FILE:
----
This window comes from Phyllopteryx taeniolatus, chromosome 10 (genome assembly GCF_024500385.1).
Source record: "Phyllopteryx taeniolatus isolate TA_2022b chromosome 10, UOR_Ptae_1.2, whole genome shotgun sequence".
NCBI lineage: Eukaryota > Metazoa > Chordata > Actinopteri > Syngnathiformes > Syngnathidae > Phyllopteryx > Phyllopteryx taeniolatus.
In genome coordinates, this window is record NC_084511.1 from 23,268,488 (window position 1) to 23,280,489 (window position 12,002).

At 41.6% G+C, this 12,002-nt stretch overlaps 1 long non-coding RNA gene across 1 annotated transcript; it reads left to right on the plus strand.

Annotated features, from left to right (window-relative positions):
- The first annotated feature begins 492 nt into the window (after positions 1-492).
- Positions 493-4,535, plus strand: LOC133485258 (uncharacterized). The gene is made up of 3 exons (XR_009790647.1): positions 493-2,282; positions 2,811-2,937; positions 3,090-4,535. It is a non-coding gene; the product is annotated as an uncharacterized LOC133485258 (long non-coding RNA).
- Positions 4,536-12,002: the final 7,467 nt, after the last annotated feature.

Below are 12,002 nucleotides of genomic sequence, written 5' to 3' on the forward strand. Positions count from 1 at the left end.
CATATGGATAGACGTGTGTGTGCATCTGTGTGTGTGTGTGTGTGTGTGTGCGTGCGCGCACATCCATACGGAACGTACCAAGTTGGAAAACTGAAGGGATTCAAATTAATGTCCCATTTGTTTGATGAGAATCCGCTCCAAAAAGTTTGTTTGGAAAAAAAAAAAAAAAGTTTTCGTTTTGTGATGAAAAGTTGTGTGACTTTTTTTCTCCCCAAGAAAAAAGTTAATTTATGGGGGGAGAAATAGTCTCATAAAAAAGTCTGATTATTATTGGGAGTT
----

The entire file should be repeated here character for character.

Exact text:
This window comes from Phyllopteryx taeniolatus, chromosome 10 (genome assembly GCF_024500385.1).
Source record: "Phyllopteryx taeniolatus isolate TA_2022b chromosome 10, UOR_Ptae_1.2, whole genome shotgun sequence".
NCBI lineage: Eukaryota > Metazoa > Chordata > Actinopteri > Syngnathiformes > Syngnathidae > Phyllopteryx > Phyllopteryx taeniolatus.
In genome coordinates, this window is record NC_084511.1 from 23,268,488 (window position 1) to 23,280,489 (window position 12,002).

At 41.6% G+C, this 12,002-nt stretch overlaps 1 long non-coding RNA gene across 1 annotated transcript; it reads left to right on the plus strand.

Annotated features, from left to right (window-relative positions):
- The first annotated feature begins 492 nt into the window (after positions 1-492).
- Positions 493-4,535, plus strand: LOC133485258 (uncharacterized). The gene is made up of 3 exons (XR_009790647.1): positions 493-2,282; positions 2,811-2,937; positions 3,090-4,535. It is a non-coding gene; the product is annotated as an uncharacterized LOC133485258 (long non-coding RNA).
- Positions 4,536-12,002: the final 7,467 nt, after the last annotated feature.

Below are 12,002 nucleotides of genomic sequence, written 5' to 3' on the forward strand. Positions count from 1 at the left end.
CATATGGATAGACGTGTGTGTGCATCTGTGTGTGTGTGTGTGTGTGTGTGCGTGCGCGCACATCCATACGGAACGTACCAAGTTGGAAAACTGAAGGGATTCAAATTAATGTCCCATTTGTTTGATGAGAATCCGCTCCAAAAAGTTTGTTTGGAAAAAAAAAAAAAAAGTTTTCGTTTTGTGATGAAAAGTTGTGTGACTTTTTTTCTCCCCAAGAAAAAAGTTAATTTATGGGGGGAGAAATAGTCTCATAAAAAAGTCTGATTATTATTGGGAGTT